Previous studies have linked attributes of climate change, such as increased frequency of extreme heat, drought, hurricanes, flooding, and wildfires, with both chronic and acute health outcomes.1,2 However, there is a paucity of data regarding how climate-induced ecological changes, such as vegetation phenology and the timing of spring onset, may affect the burden of allergic diseases.
Phenological events, such as dormancy, bud formation, and flowering among temperate deciduous trees, are related to environmental cues, including photoperiod and temperature.3,4 While the photoperiod at a given location remains the same, the temperature cue has undergone considerable change during the past several decades in response to climate change.3 Using historical records of in situ observations, previous studies have shown that such increases in temperature are associated with earlier onset of spring events, including bud burst, leaf-out, and flowering, across the northern hemisphere.5-12 These studies suggest that flowering dates have advanced by 2 to 10 days per 1-°C increase in mean temperature,5-7 with more pronounced changes observed among species that bloom earlier in the spring.13,14 Others have used Earth system observations to link increasing temperature with earlier onset of start of spring (SOS) in large geographic areas covered with temperate deciduous forest.15-17 While the methods of studies that used historical records of in situ observations made at the individual plant-species level are distinctly different from those based on remote sensing observations of ecosystems or regions, both sets of studies clearly point to a direct association between increasing temperature and earlier SOS in the northern hemisphere. Others have suggested such phenological changes to be the most sensitive indicator of ecological response to climate change.6,18-21
Springtime phenological events, such as bud burst and flowering, are tied to the timing of production and release of tree pollen, an important source and trigger of springtime allergies.22,23 Thus, ongoing changes in springtime phenology attributed to climate variability and change can affect exposure dynamics for allergenic tree pollen.22-26 This is significant because allergenic pollen is among the leading risk factors that is known to worsen asthma symptoms.27-33 Currently more than 26 million US residents live with asthma,34,35 of whom approximately 50% reported having asthma attacks in the past year.36 The burden of asthma on the health care system is substantial, accounting for an estimated 10.6 million physician visits and more than 400 000 discharges from inpatient care, costing the US economy approximately $56 billion per year in total costs.36-39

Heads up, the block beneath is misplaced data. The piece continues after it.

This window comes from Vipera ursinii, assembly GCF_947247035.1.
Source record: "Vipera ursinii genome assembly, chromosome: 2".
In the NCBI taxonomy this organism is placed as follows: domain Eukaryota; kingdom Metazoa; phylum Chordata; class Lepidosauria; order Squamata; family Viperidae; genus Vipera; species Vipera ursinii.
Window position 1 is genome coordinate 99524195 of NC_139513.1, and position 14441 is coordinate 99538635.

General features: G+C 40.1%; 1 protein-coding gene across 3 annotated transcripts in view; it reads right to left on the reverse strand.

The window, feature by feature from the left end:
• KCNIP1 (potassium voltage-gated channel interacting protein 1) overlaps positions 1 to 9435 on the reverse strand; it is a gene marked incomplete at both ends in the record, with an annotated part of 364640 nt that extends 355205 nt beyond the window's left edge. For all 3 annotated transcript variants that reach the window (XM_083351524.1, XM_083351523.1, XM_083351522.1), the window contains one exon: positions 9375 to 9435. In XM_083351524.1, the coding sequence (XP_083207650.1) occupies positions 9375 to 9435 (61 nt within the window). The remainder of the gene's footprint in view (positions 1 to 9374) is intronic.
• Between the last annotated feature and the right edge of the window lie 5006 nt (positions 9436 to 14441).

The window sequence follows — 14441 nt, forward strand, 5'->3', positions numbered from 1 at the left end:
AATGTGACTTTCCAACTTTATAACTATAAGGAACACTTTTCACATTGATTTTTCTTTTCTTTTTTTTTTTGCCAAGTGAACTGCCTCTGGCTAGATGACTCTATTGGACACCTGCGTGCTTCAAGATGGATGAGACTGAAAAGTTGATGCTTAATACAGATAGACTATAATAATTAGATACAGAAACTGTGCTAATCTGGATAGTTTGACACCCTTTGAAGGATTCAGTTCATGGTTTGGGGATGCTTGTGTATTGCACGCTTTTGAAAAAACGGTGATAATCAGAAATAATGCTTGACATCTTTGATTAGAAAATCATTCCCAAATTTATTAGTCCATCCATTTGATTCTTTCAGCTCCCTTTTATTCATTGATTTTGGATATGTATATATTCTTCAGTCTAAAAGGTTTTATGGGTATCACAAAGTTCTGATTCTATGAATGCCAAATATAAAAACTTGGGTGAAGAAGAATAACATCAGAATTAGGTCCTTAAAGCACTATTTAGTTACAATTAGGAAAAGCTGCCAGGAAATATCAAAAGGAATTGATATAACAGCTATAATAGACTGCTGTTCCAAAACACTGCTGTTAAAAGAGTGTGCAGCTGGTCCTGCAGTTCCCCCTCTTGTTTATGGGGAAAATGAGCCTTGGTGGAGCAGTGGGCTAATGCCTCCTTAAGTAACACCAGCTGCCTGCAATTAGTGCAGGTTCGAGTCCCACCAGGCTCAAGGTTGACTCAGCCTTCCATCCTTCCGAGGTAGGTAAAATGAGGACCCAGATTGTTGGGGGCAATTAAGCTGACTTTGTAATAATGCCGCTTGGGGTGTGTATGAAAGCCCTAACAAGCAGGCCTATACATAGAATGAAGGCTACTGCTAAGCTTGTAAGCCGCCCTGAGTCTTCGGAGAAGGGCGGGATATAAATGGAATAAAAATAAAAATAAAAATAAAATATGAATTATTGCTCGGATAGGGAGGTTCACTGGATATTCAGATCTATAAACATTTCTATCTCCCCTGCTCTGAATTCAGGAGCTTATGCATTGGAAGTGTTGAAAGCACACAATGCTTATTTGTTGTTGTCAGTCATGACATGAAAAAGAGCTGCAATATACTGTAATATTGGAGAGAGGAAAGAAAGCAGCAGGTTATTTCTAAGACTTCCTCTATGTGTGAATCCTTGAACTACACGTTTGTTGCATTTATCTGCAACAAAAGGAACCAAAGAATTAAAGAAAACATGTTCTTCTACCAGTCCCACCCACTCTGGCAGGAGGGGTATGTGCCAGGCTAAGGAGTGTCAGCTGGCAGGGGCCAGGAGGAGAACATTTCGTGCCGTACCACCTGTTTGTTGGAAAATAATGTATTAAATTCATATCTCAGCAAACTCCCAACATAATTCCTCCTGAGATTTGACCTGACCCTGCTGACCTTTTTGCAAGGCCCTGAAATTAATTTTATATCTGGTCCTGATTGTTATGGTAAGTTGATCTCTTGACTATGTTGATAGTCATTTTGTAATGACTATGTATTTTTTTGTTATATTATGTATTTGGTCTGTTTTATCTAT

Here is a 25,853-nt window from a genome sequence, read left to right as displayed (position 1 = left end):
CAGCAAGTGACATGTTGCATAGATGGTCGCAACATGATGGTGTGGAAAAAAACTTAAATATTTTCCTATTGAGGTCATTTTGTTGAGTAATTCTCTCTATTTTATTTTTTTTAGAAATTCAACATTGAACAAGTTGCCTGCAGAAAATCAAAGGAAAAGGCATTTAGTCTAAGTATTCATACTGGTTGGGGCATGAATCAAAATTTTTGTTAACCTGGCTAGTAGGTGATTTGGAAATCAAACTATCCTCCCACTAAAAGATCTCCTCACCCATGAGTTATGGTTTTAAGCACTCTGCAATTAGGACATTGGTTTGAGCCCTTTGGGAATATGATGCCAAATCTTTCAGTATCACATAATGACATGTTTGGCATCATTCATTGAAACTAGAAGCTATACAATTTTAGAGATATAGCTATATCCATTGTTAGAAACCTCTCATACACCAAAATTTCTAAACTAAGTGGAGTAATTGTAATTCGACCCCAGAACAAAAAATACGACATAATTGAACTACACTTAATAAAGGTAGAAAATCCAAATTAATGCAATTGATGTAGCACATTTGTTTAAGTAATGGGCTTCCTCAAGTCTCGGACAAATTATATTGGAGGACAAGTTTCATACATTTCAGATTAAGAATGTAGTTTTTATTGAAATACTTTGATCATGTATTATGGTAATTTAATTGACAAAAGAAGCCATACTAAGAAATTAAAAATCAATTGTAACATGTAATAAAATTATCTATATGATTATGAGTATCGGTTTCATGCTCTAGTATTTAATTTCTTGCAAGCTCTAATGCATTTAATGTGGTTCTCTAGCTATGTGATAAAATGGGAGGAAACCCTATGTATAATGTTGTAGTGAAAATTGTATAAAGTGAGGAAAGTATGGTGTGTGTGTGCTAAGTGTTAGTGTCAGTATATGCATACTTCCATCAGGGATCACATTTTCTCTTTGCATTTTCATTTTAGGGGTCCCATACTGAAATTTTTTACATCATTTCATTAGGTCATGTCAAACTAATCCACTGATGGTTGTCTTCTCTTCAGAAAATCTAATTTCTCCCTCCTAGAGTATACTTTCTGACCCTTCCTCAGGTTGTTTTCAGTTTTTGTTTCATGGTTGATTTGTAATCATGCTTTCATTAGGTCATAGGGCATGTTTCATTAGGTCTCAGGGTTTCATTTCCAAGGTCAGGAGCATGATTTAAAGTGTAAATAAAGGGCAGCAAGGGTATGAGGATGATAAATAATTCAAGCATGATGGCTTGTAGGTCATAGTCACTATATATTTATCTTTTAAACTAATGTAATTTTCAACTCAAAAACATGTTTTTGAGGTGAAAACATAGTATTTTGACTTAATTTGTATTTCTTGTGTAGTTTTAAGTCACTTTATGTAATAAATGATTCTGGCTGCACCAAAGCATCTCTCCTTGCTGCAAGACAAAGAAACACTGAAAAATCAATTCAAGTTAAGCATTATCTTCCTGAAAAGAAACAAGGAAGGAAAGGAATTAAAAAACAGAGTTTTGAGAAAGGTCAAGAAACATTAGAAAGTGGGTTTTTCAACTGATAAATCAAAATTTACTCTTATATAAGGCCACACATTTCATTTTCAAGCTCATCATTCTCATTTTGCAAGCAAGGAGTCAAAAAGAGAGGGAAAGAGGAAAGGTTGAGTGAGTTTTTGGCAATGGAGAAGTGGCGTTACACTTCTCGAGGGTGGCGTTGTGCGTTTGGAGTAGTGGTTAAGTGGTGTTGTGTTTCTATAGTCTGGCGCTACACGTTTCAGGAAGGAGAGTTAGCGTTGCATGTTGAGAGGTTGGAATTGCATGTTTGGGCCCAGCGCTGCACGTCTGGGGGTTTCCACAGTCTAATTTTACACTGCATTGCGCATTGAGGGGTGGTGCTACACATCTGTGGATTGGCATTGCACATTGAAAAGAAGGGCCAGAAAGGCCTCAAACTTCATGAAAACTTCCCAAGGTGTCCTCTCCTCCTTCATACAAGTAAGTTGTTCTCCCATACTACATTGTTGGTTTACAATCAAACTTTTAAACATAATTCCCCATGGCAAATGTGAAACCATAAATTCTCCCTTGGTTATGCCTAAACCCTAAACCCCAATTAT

A number of studies have hypothesized changes in pollen exposure dynamics as the critical link between climate change–related alterations in springtime flowering phenology and allergic disease burden, including asthma.22,26,40-42 However, to our knowledge, no studies to date have provided quantitative data supporting an end-to-end association between climate change–driven alterations in plant phenology, pollen concentration, and asthma hospitalization. Here we provide empirical evidence supporting an association between changes in timing of SOS and asthma hospitalization (2001-2012) using remote sensing–based plant phenology data and springtime daily hospitalization data.
Inpatient hospital admission data for asthma (International Classification of Diseases, Ninth Revision [ICD-9] principal diagnosis code, 493) were obtained from the Maryland Department of Health. The hospitalization data covered January 2001 through December 2012 for the entire state of Maryland. Our main objective was to investigate how ongoing changes in the timing of SOS are associated with the asthma burden in Maryland, potentially by altering exposure dynamics for tree pollen during spring. Therefore, we only considered springtime hospitalization data (ie, March to May) with an assumption that asthma hospitalization during the summer, fall, or winter seasons would not be affected by tree pollen exposure in the spring. The hospitalization data included county of residence, age, sex, race/ethnicity, and date of hospitalization.43 This study followed the Strengthening the Reporting of Observational Studies in Epidemiology (STROBE) reporting guideline. The institutional review boards at the University of Maryland, College Park, and the Maryland Department of Health approved the use of data. The requirement for informed consent was waived because the study involved deidentified information only.